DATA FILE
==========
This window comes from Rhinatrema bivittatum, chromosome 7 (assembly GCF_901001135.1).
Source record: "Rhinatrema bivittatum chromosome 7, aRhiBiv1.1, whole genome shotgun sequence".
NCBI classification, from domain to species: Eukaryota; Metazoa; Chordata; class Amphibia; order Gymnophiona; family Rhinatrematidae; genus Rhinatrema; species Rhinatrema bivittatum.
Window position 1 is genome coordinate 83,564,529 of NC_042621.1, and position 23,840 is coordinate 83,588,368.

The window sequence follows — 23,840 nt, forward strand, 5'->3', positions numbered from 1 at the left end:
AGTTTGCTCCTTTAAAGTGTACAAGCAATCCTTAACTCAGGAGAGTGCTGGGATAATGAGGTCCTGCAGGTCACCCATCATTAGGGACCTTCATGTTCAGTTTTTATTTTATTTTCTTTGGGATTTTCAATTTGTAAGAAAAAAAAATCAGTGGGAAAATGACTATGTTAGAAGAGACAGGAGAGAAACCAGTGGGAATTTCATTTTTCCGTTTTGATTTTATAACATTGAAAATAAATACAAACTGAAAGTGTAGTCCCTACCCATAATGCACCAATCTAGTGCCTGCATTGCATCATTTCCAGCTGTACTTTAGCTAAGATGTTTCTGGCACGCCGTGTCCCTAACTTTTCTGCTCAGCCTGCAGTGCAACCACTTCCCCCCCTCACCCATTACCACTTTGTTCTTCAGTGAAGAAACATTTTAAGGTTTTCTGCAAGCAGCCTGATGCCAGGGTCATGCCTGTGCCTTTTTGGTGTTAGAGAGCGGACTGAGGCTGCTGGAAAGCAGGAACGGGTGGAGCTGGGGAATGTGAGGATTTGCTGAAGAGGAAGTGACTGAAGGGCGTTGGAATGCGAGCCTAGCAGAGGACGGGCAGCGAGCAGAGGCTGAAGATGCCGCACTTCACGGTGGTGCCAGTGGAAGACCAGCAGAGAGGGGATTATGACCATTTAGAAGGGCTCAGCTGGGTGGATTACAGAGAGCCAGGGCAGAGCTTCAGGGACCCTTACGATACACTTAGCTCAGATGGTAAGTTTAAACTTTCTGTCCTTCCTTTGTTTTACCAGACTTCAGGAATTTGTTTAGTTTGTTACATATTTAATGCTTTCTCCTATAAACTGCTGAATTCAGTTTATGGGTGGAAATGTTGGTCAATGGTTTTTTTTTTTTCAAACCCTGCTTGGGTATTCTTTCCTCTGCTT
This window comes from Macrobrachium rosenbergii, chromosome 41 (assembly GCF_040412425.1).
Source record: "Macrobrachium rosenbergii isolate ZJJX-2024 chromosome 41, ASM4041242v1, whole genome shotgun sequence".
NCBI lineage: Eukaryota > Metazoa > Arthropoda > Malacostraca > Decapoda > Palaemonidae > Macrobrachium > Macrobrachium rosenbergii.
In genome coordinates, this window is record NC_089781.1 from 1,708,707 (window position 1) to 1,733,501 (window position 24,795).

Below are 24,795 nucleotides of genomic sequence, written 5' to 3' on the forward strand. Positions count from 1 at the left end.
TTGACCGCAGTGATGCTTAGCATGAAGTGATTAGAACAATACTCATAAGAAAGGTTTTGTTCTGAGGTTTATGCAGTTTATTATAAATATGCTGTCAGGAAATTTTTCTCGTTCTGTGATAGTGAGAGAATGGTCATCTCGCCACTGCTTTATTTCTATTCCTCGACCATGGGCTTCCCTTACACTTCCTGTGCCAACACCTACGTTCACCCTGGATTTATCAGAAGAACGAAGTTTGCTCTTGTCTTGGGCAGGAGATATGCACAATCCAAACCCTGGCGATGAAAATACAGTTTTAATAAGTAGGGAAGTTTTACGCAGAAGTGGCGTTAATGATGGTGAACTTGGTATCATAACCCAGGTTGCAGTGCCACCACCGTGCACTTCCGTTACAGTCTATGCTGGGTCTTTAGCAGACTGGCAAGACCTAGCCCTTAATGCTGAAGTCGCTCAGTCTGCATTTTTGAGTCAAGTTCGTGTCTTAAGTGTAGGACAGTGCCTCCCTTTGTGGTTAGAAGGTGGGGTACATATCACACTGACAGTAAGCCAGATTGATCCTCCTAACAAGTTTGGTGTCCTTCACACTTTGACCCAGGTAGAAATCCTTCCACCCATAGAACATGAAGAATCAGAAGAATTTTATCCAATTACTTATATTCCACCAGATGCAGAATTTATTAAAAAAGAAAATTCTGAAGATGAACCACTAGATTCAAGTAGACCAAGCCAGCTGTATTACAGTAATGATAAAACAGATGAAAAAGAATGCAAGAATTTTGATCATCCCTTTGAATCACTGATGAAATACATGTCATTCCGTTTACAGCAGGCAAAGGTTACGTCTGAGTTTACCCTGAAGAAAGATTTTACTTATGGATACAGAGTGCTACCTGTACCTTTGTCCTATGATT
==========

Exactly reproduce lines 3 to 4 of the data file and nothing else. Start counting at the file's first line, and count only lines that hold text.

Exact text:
NCBI classification, from domain to species: Eukaryota; Metazoa; Chordata; class Amphibia; order Gymnophiona; family Rhinatrematidae; genus Rhinatrema; species Rhinatrema bivittatum.
Window position 1 is genome coordinate 83,564,529 of NC_042621.1, and position 23,840 is coordinate 83,588,368.